The way a product is designed shapes the way that people use it. Every app is designed for behavior change, intentionally or unintentionally, so the questions that drive behavioral product strategy must be addressed. User Involvement is a set of metrics whose success is defined by the combination of user behaviors that contribute towards creating a desirable outcome. Behavioral product strategy is making product decisions to influence user behavior and improve user involvement.
It doesn't matter what features you have if people don't use them to accomplish a goal. When people achieve a goal using your product that they were previously struggling to achieve on their own, then you've won their User Involvement. This creates a positive feedback loop: they'll behave in ways that enable them to accomplish their goals and accomplishing the goals reinforces the value of their current style of usage. Designing for user involvement has positive effects on adoption, retention, and virality.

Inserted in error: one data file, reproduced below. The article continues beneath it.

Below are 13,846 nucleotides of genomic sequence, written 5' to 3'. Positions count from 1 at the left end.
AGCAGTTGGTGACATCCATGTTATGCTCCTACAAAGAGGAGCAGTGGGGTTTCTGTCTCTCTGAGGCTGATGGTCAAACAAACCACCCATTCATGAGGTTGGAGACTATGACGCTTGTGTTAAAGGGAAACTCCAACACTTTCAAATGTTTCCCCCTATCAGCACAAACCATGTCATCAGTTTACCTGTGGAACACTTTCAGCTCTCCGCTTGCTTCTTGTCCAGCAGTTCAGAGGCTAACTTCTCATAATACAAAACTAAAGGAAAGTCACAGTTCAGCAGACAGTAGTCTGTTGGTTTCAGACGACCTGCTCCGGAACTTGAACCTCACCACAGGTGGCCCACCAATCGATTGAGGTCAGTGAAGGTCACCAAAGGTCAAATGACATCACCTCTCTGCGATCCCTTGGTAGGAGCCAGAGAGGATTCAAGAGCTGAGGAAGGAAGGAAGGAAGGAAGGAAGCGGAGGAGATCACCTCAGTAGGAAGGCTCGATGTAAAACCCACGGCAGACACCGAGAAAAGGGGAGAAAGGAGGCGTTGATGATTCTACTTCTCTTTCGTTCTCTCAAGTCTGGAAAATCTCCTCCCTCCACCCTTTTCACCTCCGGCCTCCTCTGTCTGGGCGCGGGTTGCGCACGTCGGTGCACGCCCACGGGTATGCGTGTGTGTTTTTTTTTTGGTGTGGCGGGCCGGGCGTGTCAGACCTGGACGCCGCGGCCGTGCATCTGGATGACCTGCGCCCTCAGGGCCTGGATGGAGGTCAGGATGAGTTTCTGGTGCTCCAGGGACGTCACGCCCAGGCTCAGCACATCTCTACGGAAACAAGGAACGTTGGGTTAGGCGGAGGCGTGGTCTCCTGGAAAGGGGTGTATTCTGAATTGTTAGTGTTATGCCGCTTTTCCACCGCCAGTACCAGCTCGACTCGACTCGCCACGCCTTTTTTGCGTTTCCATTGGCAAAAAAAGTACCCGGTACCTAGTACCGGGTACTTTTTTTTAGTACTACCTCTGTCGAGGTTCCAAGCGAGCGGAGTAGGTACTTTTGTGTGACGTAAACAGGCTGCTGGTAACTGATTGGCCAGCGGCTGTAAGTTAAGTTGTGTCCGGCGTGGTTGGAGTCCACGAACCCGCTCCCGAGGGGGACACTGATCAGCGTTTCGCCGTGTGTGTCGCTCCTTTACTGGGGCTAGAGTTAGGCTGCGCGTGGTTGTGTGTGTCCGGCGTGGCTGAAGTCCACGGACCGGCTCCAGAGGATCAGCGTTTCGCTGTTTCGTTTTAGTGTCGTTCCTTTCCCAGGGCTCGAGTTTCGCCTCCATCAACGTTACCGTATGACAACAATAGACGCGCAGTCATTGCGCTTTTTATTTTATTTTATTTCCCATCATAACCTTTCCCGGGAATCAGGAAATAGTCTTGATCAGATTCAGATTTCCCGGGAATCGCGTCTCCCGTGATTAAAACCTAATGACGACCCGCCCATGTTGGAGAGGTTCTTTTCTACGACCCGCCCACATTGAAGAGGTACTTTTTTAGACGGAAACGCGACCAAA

Products are fundamentally voluntary. People can always choose to use the product, use an alternative, or use nothing at all. In fact, not using your product is a consumer's default state of being, and you’re trying to get them to do something different in using your product. The goal of behavioral product strategy is to turn usage of your product into a default behavior for certain goals.
This is where behavioral science proves its worth for product decisions. By understanding users and their behavior through these lenses, we are able to
- Design a product that people want to use
- Facilitate, encourage, and enable them to use the product to its fullest potential to accomplish the goals that they have.